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4 of 4 people found the following review helpful
4.0 out of 5 stars '100 of my favourite Indian recipes'...
...the subtitle adequately sums up GR's chunky new book, published to coincide with the TV programme of the same name:

Gordon Ramsay's Great Escape.

But, in reality, it is far more.
With raised lettering to the D/J's main title, a relaxed and still rugged GR adorns the front cover, sharing his enthusiasm for India - its food and its life...
Published on 6 May 2010 by A Customer of AMAZON-UK

versus
7 of 9 people found the following review helpful
2.0 out of 5 stars Dire beyond belief
Now I was going to give this a one star rating but let's face it the food in this book when cooked is edible, I do however question as to who proof read it or maybe I should go a step further and question if the recipes are actually from Gordon's travels?

I have cooked 8 different recipes and none of them actually wowed me, I have been cooking Indian and thai...
Published on 30 Jan 2012 by M. Price


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4 of 4 people found the following review helpful
4.0 out of 5 stars '100 of my favourite Indian recipes'..., 6 May 2010
This review is from: Gordon Ramsay's Great Escape: 100 of My Favourite Indian Recipes (Hardcover)
...the subtitle adequately sums up GR's chunky new book, published to coincide with the TV programme of the same name:

Gordon Ramsay's Great Escape.

But, in reality, it is far more.
With raised lettering to the D/J's main title, a relaxed and still rugged GR adorns the front cover, sharing his enthusiasm for India - its food and its life.

'...My own love affair with Indian food started when my mother made me my first curry as a child.
Granted, Mum's inauthentic curries were nothing like what we're used to today - hers were mostly flavoured with curry powder with the occasional handful of sultanas thrown in - but to us the flavours seemed exotic and mesmerising and I was hooked. Since I left home and started working, Friday night curries have become a ritual. Like most people, I have had favourite dishes, which I would order time and time again, but overall I felt pretty comfortable with the food and thought that I knew quite a bit about Indian cuisine.
How wrong I was!..........

...When the opportunity came for a culinary adventure in India, the choice was simple. This was the chance of a lifetime to escape from the grind of daily life and discover the truth about Indian cuisine....'

From the d/j inner flap:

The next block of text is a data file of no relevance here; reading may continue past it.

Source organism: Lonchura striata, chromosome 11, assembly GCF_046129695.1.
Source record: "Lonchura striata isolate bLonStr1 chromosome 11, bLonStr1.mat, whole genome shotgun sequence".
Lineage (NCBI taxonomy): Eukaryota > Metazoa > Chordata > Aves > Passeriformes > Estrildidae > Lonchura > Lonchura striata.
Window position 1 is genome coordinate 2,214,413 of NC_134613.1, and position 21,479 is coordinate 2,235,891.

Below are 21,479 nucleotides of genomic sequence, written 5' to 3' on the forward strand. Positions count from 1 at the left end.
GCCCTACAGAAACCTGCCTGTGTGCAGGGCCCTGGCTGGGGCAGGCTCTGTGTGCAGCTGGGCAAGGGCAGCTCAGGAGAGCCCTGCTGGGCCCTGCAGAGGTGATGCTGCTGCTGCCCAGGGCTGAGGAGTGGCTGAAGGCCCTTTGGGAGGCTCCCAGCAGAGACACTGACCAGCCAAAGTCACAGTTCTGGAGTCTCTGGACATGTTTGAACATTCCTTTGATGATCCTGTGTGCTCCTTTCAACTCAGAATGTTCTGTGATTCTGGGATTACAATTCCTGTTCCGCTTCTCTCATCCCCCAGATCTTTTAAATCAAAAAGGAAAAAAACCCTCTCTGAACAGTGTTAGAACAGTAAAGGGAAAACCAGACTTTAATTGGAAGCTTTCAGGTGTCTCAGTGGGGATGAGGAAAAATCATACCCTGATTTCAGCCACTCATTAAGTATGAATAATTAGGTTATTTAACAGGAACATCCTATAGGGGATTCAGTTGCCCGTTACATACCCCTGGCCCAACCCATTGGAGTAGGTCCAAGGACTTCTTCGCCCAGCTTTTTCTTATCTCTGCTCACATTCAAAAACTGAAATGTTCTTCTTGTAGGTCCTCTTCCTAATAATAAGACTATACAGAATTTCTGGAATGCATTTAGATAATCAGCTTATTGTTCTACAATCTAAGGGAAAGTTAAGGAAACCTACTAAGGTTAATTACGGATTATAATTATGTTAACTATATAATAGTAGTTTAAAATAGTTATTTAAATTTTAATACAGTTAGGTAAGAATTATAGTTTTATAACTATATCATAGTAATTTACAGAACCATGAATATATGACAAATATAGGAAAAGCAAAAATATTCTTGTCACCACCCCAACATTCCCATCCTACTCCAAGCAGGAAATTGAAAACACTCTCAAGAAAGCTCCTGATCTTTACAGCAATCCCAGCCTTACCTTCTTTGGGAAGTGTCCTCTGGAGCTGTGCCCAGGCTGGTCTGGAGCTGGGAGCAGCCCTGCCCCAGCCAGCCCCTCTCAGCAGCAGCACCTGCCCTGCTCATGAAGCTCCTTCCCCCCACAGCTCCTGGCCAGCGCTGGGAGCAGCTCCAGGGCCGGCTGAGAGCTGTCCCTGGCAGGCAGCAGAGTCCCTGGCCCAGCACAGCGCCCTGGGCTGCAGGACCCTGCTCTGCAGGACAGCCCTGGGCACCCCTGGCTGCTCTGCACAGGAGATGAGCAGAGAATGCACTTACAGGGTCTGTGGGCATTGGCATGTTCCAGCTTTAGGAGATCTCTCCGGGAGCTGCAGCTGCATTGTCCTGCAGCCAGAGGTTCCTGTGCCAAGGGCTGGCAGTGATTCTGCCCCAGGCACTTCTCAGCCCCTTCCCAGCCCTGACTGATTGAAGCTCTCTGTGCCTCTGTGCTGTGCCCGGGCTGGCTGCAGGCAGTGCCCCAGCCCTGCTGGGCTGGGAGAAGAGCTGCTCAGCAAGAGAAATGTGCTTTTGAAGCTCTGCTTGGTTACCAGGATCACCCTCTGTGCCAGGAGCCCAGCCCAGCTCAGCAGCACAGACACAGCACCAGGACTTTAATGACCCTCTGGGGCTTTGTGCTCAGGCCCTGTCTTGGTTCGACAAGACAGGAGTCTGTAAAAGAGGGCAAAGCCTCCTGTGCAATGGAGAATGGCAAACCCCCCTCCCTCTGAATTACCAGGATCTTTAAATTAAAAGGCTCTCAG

'.......to experience for himself the stunning diversity of this extraordinary country's culinary traditions......Gordon immersed himself in all that India has to offer, tasting his way from region to region.....
Throughout this epic trip, GR cooked with some of India's most accomplished chefs, acquiring and refining new cooking techniques with a staggering variety of ingredients.........'

The use of the adjective 'staggering' is certainly not understated!
The glossary contains the various ingredients with descriptions, essentially a useful guide to what needs to be in the store-cupboard if new to Indian cooking. So if you are not sure about 'Asafoetida', or 'Jaggery', fear not....GR explains, as he does throughout the book - giving his usual basic definition of anything mildly 'different', e.g.:

From 'Galouti Kebabs'

'Galouti means 'melt in the mouth', and these delicious lamb patties come from Uttar Pradesh, a region renowned for its kebabs.......'

along with the odd pre-warning about (perhaps) a harder-to-source ingredient, depending on what one has access to, e.g.:

From 'Aloo dhai puri:

'You will need to make a trip to your nearest Indian grocer to secure a box of ready-made mini 'pani puri' shells and a bag of 'sev mamra' (crispy snacks consisting of a mixture of puffed rice, fried yellow gram noodles and spiced peanuts). Thereafter, it will only take minutes to assemble these delicious bite-sized treats.'

And to justify the recipe selection we are reminded that this publication is based on personal experience and does not aim to be an Indian Cooking 'bible':

'I may not have covered every classic dish of every region during my relatively short culinary tour (indeed this book contains some recipes that were simply inspired by my travels and some of these classic dishes)..........'

Overall, this is a well-produced chunky tome.
The durable board covers carry the same picture as the d/j and open to 273 high quality pages, split over chapters:

1. Starters & snacks (pg 31 - 61) 14 recipes
2. Fish (pg 64 - 97) 14 recipes
3. Poultry & meat (pg 100 - 129) 14 recipes
4. Vegetarian (pg 132 - 159) 13 recipes
5. Breads & rice (pg162- 195) 15 recipes
6. Chutneys & accompaniments (pg 198- 227) 14 recipes
7. Sweets & drinks (pg 230 -267) 16 recipes

along with a 15-page introduction - basically a potted summary of the tour - the aforementioned glossary, a concise index, winding up with GR's acknowledgements and finishing with a dedication to the late Alex Robinson.

Each chapter opens with a double-page spread, with an on-location shot on the left hand page and the list of the following recipes on the other.

Each easy-to-follow recipe follows the same layout and colour distribution - with the title, an opening paragraph and the method, in the main part. The number of servings and the list(s) of ingredients appear in the 'grey area', making it easy to find, refer to and compile a shopping list. A pink 'flash' reminds you what of the chapter. A few recipes spill onto another page.

Generally, there is a good balance of photography throughout, full credit to Emma Lee and Jonathan Gregson - arguably a little light on the number of finished dishes - and, GR does feature - as is the norm!